Tuesday, February 20, 2018 by Jhoanna Robinson
American physician, author, and speaker on public health issues Dr. Michael Heschel Greger, who wrote the book How Not to Die in 2016, is saying that a plant-based diet can safeguard you and your family against lung disease.
According to Dr. Greger, data going back 50 years revealed that a high intake of fruits and vegetables is linked with proper lung function. In fact, one extra serving of fruit each day is equivalent to a 24 percent less chance of death from chronic obstructive pulmonary disease (COPD).
Also, Dr. Greger said that a 2012 study found out that elderly volunteers who consumed five or more servings of fruits and vegetables every day had an 82 percent higher antibody response to a pneumonia vaccine as compared to those who ate two or fewer servings a day.
Furthermore, a study of over 100,000 adults in India showed that those who ate meat daily, or even occasionally, are more prone to suffer from asthma than those who did not touch meat and eggs.
The rationale behind diets affecting airway inflammation may lie within the thin coating of fluid that comprises the interface between your respiratory tract lining and the outside air.
If you are a smoker, Dr. Greger advises quitting now. “The most important step you can take is to stop. Now. Please. The benefits of quitting are immediate because the human body possesses a miraculous ability to heal itself as long as we don’t keep reinjuring it.
Just 20 minutes after quitting, your heart rate and blood pressure drop. Within weeks your blood circulation and lung function improve, and within months, the sweeper cells that help clean the lungs, remove mucus, and reduce the risk of infection start to regrow,” Dr. Greger said.
Simple dietary changes can also help alleviate the damage brought about by the carcinogens in tobacco smoke, Dr. Greger said.
A recent study found out that among a group of long-time smokers, those who ate 25 times more broccoli than average (just a single stalk a day), suffered 41 percent fewer DNA mutations in their bloodstreams over 10 days.
Broccoli is said to hinder DNA damage and the spread of metastatic cancer. It can also double the production of enzymes that heal the liver, eliminate breast cancer stem cells, and decrease the risk of prostate cancer progression. (Related: Broccoli Sprouts: Nature’s Most Powerful Cancer-Fighting Food)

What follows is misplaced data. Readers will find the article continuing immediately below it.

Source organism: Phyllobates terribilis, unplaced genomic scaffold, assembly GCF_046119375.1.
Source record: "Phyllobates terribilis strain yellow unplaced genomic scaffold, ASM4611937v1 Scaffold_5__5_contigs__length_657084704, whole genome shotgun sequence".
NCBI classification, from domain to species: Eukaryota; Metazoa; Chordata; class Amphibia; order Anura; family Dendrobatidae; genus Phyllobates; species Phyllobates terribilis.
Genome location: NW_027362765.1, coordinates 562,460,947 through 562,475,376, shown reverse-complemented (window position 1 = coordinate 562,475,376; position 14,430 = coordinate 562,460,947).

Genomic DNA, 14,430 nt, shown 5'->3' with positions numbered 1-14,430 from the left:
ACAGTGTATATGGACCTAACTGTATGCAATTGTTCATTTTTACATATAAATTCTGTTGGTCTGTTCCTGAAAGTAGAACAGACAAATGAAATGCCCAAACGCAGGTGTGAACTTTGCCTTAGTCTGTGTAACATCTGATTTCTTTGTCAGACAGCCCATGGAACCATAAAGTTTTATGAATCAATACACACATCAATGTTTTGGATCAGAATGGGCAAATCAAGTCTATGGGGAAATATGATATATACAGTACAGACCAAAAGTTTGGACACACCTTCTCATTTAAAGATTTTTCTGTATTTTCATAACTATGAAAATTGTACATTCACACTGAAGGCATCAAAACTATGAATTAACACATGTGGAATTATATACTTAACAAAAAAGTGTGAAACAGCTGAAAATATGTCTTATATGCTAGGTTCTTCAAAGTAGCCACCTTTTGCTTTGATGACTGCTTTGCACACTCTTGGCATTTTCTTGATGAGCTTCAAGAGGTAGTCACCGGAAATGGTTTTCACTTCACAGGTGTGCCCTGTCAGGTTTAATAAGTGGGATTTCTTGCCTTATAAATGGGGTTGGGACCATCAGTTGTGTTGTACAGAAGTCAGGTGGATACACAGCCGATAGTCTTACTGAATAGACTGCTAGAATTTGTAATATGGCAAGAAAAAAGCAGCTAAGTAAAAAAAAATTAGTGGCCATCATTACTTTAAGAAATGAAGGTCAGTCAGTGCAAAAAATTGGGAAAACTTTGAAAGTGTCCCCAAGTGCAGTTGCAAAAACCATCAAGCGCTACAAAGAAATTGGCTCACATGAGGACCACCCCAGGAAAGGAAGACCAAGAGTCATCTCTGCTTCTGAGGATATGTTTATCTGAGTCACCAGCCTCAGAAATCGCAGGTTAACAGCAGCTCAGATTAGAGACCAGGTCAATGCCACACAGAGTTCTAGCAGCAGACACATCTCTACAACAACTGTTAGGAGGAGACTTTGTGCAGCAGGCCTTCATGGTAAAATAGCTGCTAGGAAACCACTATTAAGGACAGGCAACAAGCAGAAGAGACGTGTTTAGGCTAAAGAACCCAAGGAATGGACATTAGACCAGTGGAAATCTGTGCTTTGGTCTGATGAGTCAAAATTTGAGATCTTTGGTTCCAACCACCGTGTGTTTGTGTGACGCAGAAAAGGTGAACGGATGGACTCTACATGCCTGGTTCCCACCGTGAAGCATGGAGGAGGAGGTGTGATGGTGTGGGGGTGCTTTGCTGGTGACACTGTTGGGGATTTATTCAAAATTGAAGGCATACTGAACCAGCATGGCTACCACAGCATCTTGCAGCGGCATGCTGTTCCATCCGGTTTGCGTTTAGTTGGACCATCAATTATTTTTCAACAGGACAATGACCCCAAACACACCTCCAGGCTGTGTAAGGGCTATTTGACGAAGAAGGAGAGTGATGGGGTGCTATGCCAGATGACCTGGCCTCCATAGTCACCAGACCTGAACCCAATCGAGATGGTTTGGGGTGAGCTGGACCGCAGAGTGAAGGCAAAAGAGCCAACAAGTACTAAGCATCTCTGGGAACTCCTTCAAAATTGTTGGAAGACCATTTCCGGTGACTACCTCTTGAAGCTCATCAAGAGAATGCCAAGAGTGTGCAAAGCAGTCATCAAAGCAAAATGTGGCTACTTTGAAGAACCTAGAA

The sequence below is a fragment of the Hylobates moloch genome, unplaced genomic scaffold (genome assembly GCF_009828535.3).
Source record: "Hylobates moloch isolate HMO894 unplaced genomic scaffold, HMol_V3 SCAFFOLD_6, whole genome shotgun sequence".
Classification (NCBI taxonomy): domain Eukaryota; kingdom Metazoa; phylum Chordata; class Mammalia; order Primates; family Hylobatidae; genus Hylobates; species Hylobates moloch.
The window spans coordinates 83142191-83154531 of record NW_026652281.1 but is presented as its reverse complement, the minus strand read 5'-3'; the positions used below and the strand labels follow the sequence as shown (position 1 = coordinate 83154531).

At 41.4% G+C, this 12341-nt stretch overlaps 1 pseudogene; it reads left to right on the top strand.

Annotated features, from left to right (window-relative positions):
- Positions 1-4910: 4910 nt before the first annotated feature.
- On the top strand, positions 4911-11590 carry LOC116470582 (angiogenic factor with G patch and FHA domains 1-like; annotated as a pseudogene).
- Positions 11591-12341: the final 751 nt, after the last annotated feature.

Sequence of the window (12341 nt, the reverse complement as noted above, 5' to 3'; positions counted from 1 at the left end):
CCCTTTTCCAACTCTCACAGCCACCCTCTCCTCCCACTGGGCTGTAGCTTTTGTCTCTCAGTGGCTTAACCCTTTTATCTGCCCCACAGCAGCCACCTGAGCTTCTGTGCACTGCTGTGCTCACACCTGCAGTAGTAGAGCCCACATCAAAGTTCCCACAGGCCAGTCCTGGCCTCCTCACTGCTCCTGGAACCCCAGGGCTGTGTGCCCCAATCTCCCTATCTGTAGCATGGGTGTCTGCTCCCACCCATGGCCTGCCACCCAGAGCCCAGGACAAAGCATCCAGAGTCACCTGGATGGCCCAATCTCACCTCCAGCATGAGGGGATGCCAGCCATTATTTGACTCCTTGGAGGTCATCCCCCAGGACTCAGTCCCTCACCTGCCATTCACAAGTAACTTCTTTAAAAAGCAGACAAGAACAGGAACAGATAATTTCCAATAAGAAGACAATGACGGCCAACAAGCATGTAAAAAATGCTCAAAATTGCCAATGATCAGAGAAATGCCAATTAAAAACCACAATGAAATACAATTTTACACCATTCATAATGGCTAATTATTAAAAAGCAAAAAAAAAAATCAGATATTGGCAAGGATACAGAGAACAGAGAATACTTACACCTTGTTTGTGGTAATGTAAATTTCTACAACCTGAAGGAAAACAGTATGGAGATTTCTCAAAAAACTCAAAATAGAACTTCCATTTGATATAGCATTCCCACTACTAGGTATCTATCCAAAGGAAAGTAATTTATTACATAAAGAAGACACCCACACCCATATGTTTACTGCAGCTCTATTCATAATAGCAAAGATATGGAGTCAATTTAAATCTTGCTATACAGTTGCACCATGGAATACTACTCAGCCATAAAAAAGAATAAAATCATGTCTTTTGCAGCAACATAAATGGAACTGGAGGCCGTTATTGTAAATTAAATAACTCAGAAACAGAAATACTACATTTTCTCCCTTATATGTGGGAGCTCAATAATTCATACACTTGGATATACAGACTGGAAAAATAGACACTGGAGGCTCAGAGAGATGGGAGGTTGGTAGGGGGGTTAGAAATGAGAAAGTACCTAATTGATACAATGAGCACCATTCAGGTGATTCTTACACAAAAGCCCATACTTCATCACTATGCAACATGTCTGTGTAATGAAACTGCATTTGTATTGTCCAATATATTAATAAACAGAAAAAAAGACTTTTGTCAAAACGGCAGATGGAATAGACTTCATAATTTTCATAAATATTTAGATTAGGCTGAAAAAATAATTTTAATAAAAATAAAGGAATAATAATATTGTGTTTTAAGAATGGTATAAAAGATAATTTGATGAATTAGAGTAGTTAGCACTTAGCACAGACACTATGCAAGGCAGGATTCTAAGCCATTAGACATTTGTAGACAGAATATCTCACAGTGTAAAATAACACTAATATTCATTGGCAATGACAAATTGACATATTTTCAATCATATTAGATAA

This enzyme is called sulforaphane, which also keeps your brain and eyesight healthy, lessens nasal allergy inflammation, and alleviates symptoms of type-2 diabetes.
“What about frozen broccoli? Sadly, commercially-produced frozen broccoli lacks the ability to form sulforaphane, as the vegetables are flash-cooked before they are frozen,” Dr. Greger said.
Sulforaphane is also contained in mustard powder. Sprinkle it over frozen and then flash-cooked broccoli. This way, you can get the benefits of sulforaphane even though the broccoli that you are about to consume is not fresh.
Increase your intake of beta-carotene to improve your lung function. Beta-carotene is a carotenoid that is found in many fruits and vegetables. It is converted to vitamin A, which is essential for lung health. Fruits and vegetables that are good sources of carotenoids are sweet potatoes, carrots, cantaloupe, apricots, mangoes, red peppers and squash, such as pumpkin and acorn.
According to the Office of Dietary Supplements, people who have a good amount of vitamin C in their bodies are protected against lung cancer. Foods that are rich in vitamin C include potatoes, tomatoes, Brussel sprouts, red and green peppers, kiwifruit, and strawberries, among others.
For more stories concerning how to gain the best of what nutritious foods can offer, visit Superfood.news.